Newly crowned MotoGP World Champion Valentino Rossi returns to Japan safe in the knowledge that his current haul of 270 points is already unassailable. Rossi's confidence in his ability to take yet another race win will be buoyed by the fact that he was the winner of the first ever MotoGP of the new four-stroke era, coincidentally held in Japan, at the classic Suzuka circuit on April 7.

The Italian's renewed status as champion will allow him to concentrate solely on the job of winning races, unfettered by the need to keep one eye on the championship table.

According to the rider himself, the secret of Rossi's success has been simple, if far from easy in this tough and most important of all race classes. "This season has been great. Honda have made a fantastic bike," he said. "We arrived at the beginning of the season with a good advantage. Yamaha have come good later in the championship but we have made a good season, without any mistakes."

Rossi's historic win was his fourth World Championship success but that fact has not slaked his thirst for more champagne before the end of the year. "I really want to win more races, especially on Honda's own circuit," he added. "The weather can be changeable at Motegi but, as we have shown more than once, we can win in both the wet and the dry."

Rossi now has a more than realistic chance to re-write the history books in only his third year in biking's premier class. Despite his short reign at the very top, he now sits seventh on the all-time 500/MotoGP winners' list, and requires three more wins from four attempts to overtake legendary Honda rider Mick Doohan's 1997 record of 12 wins in a single season. A win at Motegi would equal Rossi's personal best of 11 in one season.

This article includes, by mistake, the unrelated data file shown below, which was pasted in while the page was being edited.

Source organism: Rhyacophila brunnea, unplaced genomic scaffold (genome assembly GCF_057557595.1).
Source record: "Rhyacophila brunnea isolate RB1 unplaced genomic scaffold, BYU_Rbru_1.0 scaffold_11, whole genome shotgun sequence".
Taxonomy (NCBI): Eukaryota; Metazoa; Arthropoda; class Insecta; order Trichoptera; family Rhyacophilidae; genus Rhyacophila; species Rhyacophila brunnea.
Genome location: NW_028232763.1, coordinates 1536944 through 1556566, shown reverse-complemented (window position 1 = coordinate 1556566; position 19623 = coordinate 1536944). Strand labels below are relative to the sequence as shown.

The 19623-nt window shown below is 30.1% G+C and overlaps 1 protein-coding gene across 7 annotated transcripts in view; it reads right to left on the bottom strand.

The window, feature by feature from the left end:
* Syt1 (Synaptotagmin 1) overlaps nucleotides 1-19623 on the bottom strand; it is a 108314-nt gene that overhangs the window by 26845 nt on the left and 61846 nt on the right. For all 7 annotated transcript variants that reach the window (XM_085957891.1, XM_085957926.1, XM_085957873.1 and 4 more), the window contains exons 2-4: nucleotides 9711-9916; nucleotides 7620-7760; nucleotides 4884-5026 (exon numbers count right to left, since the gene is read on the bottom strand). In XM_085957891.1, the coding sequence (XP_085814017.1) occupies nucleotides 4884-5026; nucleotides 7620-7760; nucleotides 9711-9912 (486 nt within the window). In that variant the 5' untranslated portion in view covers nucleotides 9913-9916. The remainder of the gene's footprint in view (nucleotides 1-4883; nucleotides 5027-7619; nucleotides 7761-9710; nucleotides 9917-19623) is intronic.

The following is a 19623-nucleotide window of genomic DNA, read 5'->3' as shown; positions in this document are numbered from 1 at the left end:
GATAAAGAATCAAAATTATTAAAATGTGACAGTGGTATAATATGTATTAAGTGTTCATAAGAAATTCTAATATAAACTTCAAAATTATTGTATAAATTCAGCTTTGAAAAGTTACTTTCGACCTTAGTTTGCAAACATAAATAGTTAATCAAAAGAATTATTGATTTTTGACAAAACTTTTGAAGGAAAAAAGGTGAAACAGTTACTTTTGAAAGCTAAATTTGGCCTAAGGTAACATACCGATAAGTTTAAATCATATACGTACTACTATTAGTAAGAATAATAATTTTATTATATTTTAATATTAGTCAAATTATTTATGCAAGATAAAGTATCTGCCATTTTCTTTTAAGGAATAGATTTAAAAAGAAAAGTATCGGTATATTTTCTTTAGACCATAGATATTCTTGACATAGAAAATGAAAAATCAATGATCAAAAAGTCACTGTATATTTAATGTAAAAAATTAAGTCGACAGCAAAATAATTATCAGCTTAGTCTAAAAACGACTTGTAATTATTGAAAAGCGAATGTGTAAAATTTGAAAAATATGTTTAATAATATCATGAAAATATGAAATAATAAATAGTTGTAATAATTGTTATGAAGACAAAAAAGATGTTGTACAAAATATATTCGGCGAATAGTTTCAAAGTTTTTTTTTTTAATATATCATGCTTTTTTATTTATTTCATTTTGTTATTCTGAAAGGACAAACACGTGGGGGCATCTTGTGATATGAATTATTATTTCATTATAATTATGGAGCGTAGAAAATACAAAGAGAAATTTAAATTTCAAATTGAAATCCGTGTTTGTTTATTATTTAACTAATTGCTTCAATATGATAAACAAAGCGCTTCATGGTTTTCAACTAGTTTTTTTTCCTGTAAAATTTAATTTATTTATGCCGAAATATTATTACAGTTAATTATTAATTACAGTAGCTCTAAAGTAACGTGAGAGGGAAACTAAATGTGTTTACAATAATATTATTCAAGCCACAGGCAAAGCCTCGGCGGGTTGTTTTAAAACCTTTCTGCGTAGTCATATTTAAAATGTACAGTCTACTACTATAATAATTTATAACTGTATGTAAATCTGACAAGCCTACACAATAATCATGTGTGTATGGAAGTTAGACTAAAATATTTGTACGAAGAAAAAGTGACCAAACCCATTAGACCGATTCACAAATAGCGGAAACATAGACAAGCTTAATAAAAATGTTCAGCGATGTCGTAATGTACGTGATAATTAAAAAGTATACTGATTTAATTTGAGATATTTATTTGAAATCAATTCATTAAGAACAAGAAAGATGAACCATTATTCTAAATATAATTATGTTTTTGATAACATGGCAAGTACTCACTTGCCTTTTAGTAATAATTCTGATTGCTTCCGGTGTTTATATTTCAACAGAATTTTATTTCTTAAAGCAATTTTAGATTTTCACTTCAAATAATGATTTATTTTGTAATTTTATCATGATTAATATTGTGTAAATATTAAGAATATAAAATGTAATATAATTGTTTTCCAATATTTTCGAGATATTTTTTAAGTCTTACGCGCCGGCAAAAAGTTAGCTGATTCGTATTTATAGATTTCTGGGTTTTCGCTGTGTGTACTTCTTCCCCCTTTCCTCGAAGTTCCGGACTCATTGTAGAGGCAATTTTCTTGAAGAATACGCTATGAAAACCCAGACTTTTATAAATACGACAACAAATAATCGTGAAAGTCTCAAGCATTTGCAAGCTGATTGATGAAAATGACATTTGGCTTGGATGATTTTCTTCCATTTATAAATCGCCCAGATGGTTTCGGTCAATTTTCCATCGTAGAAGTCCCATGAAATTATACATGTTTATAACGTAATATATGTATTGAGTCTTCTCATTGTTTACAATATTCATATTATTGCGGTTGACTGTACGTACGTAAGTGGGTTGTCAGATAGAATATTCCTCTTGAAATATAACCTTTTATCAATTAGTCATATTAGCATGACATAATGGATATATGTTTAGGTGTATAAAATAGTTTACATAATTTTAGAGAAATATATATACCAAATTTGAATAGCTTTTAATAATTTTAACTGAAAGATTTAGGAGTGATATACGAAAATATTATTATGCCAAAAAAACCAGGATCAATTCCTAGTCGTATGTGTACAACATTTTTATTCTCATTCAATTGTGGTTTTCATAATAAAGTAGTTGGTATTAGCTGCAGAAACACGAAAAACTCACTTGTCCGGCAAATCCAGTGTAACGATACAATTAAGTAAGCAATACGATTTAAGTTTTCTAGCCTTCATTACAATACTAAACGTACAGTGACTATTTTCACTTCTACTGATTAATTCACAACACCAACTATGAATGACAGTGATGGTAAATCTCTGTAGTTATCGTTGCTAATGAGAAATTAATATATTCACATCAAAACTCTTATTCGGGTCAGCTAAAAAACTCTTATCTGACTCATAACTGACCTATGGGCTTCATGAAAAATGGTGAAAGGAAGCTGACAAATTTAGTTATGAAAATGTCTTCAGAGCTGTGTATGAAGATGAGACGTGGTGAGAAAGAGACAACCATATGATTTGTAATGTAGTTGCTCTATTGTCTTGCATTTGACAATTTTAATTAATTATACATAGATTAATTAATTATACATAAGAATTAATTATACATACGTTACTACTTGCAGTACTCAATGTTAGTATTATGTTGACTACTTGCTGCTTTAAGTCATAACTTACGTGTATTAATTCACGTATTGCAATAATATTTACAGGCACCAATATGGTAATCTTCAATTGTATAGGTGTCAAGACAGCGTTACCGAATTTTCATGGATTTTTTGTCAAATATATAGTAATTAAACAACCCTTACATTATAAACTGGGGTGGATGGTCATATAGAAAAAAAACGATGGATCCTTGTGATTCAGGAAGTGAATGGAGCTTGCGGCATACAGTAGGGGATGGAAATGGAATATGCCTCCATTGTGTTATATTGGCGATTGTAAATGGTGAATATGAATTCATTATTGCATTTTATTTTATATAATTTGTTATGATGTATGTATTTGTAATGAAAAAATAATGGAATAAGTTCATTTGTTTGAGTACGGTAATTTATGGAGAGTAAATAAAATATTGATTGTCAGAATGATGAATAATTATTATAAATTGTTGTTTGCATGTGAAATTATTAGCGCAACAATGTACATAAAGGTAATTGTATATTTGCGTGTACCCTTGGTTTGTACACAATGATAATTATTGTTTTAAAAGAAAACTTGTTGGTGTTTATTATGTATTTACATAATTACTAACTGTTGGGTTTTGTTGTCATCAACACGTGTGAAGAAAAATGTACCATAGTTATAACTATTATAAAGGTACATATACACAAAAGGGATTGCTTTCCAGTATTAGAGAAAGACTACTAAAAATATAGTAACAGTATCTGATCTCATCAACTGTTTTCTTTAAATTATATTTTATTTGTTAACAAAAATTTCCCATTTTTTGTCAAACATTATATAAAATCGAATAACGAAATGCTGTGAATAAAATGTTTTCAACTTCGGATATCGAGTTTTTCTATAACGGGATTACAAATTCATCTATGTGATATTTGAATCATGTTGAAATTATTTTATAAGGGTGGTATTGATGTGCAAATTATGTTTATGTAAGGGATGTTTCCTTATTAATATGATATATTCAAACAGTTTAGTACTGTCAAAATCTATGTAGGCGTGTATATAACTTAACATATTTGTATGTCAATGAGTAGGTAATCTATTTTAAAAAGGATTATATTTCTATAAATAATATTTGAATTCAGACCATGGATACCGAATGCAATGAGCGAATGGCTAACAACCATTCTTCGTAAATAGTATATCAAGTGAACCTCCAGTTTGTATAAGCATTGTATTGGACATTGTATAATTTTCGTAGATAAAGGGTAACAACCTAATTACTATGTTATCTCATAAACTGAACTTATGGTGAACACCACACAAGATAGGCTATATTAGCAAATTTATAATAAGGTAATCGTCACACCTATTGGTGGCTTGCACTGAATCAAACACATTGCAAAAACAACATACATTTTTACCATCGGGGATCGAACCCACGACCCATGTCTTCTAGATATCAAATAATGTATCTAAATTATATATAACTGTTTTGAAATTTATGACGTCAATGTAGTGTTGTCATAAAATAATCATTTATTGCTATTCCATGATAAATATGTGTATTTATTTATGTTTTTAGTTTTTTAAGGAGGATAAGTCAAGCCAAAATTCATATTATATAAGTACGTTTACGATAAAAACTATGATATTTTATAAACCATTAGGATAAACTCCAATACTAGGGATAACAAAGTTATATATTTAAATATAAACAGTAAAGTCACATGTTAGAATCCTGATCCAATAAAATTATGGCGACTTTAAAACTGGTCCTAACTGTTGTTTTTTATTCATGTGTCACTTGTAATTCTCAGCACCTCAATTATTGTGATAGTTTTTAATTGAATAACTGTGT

Rossi already knows what it takes to win at the impressive 4.801km Motegi circuit, having been victorious last year on the way to his 500cc World Championship. Still the current lap record holder at the circuit, with a 1min 50.59secs effort (set in 2000), he is a strong favourite to win in Japan for the second time this year, despite the enhanced number of Honda RCV four-strokes on the grid for this race.

"I know there will be another Honda RCV at Motegi (in the hands of Alex Barros) and that is obviously going to make things tougher, but for next year it seems everyone will have a four-stroke anyway."



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